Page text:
Exhibit B In The Partisan Take on Terror: Petraeus, From Bumbler to 'Brilliant' Choice

One obvious double standard in network coverage of the War on Terror came in stories on Gen. David Petraeus, who was maligned by left-wing activists as “General Betray Us” under Bush. The media didn’t really object to a MoveOn.org full-page ad in The New York Times using that epithet, although they did report President Bush’s objection to it.

On the September 10, 2007 World News, reporter Jonathan Karl related: “War critics inside and outside the hearing room attacked Petraeus, saying he had manipulated statistics – failing, for example, include many killings in his calculation of ethnic violence. The anti-war group MoveOn.org went further, accusing the General of cooking the books for the White House.”

On the September 12, 2007 NBC Nightly News, anchor Brian Williams interviewed Gen. Petraeus, and despite telling viewers he had a Ph.D. from Princeton, the anchorman treated him as someone who couldn’t grasp that the U.S. invasion had created terrorists.
 

Williams told Petraeus NBC had counted how many he times he mentioned al-Qaeda in his testimony (160), but “all these insurgents, how can you be so sure in a war without uniforms or membership cards, the claim by the critics is it fuzzes it up, it makes it a convenient, unified argument....How are we so sure all of these insurgents can be labeled al-Qaeda?” Williams insisted the general admit that “al-Qaeda in Iraq wasn’t around” on 9/11, and demanded to know “how are we so sure all of these insurgents can be labeled al-Qaeda?”

He also pounced on what liberals found to be a gaffe: Petraeus’ admission that he’s not sure if the war has made Americans safer. Williams said, “Moments after you responded to a question that you weren’t sure that the war in Iraq had made Americans safer, I heard a commentator on television say, ‘Can you imagine Eisenhower saying the same thing?’”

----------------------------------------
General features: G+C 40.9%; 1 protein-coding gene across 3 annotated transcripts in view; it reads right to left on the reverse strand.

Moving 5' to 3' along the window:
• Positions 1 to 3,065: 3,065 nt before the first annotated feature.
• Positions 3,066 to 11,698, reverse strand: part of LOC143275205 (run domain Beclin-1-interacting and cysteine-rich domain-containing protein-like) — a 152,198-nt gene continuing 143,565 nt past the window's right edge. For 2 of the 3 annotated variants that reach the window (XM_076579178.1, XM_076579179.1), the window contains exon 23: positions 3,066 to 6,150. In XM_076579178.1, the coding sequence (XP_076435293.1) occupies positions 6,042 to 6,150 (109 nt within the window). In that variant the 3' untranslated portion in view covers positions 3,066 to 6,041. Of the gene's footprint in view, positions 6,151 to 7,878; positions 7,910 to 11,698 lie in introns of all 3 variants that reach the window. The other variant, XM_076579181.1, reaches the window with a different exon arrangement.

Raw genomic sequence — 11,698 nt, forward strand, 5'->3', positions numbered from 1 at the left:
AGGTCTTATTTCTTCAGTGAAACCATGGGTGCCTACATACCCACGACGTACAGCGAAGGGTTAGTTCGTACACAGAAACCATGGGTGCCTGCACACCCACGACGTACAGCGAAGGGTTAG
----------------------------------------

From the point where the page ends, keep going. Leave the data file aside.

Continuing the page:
That unnamed commentator: Williams’ MSNBC colleague Chris Matthews, who exclaimed, “This must be a first, an American field commander who can’t say whether the sacrifices he’s asking of his troops every day and night are worth it to their country. Did General Washington not know the answer in the American Revolution? Did General Eisenhower not know the answer in World War II? What are we doing in Iraq if the very man commanding the war doesn’t know if it’s doing us any good in terms of our national security? This is the real news of the so-called Petraeus Report.” Petraeus worked for Bush, so he was a bumbler.

This came at the same time the Democrats in Congress were expressing the notion that Petraeus was out of his depth. Sen. Hillary Clinton, then in full campaign mode, stared across at the general and insisted “Despite what I view is your rather extraordinary efforts in your testimony both yesterday and today, I think that the reports that you provide to us really require a willing suspension of disbelief.” Clinton added that “any fair reading of the advantages and disadvantages accruing post-surge, in my view, end up on the downside.”

But fast-forward three years, and when Gen. Petraeus was appointed to oversee Obama’s surge strategy in Afghanistan on June 23, 2010, the journalists were immediately giddy. In live afternoon coverage, NBC Pentagon reporter Jim Miklaszewski declared: “This is nothing less than a stunning development, Brian, and quite frankly, at a quick glance, almost brilliant.” White House correspondent Chuck Todd added: “Politically, in this town, it’s going to be seen as a brilliant choice by the President.”

“Brilliant” was the word of the day. “It sounds like a pretty brilliant decision, really,” said CBS White House reporter Chip Reid. Over on CNN, anchor Wolf Blitzer echoed: “Politically, a very brilliant move to tap General Petraeus.” The next morning, ABC’s George Stephanopoulos added, “That pick really seems to have been the political masterstroke that got President Obama out of the tight box he was in.”

Tim Graham
Tim Graham
Tim Graham is Executive Editor of NewsBusters and is the Media Research Center’s Director of Media Analysis